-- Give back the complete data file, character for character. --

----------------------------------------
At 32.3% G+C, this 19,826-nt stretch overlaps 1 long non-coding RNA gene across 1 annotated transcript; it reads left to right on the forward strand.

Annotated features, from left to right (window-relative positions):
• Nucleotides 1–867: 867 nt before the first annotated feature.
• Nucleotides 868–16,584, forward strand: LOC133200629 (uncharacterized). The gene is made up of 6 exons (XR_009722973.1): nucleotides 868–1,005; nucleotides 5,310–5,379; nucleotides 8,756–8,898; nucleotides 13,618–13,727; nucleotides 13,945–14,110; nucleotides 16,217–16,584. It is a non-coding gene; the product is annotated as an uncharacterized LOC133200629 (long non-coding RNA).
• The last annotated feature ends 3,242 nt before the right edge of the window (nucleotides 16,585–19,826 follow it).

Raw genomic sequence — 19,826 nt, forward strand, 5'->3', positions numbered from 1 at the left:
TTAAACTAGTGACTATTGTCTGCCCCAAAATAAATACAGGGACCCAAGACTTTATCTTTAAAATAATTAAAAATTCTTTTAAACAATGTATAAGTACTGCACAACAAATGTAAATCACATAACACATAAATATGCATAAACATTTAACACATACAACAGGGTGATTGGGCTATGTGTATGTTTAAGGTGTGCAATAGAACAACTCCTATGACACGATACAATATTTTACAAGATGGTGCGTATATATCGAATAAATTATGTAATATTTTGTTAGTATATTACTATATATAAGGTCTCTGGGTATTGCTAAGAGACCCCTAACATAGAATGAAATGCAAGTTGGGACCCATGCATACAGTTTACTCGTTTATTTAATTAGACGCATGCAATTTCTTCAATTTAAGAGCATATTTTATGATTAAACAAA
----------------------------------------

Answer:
At 32.3% G+C, this 19,826-nt stretch overlaps 1 long non-coding RNA gene across 1 annotated transcript; it reads left to right on the forward strand.

Annotated features, from left to right (window-relative positions):
• Nucleotides 1–867: 867 nt before the first annotated feature.
• Nucleotides 868–16,584, forward strand: LOC133200629 (uncharacterized). The gene is made up of 6 exons (XR_009722973.1): nucleotides 868–1,005; nucleotides 5,310–5,379; nucleotides 8,756–8,898; nucleotides 13,618–13,727; nucleotides 13,945–14,110; nucleotides 16,217–16,584. It is a non-coding gene; the product is annotated as an uncharacterized LOC133200629 (long non-coding RNA).
• The last annotated feature ends 3,242 nt before the right edge of the window (nucleotides 16,585–19,826 follow it).

Raw genomic sequence — 19,826 nt, forward strand, 5'->3', positions numbered from 1 at the left:
TTAAACTAGTGACTATTGTCTGCCCCAAAATAAATACAGGGACCCAAGACTTTATCTTTAAAATAATTAAAAATTCTTTTAAACAATGTATAAGTACTGCACAACAAATGTAAATCACATAACACATAAATATGCATAAACATTTAACACATACAACAGGGTGATTGGGCTATGTGTATGTTTAAGGTGTGCAATAGAACAACTCCTATGACACGATACAATATTTTACAAGATGGTGCGTATATATCGAATAAATTATGTAATATTTTGTTAGTATATTACTATATATAAGGTCTCTGGGTATTGCTAAGAGACCCCTAACATAGAATGAAATGCAAGTTGGGACCCATGCATACAGTTTACTCGTTTATTTAATTAGACGCATGCAATTTCTTCAATTTAAGAGCATATTTTATGATTAAACAAA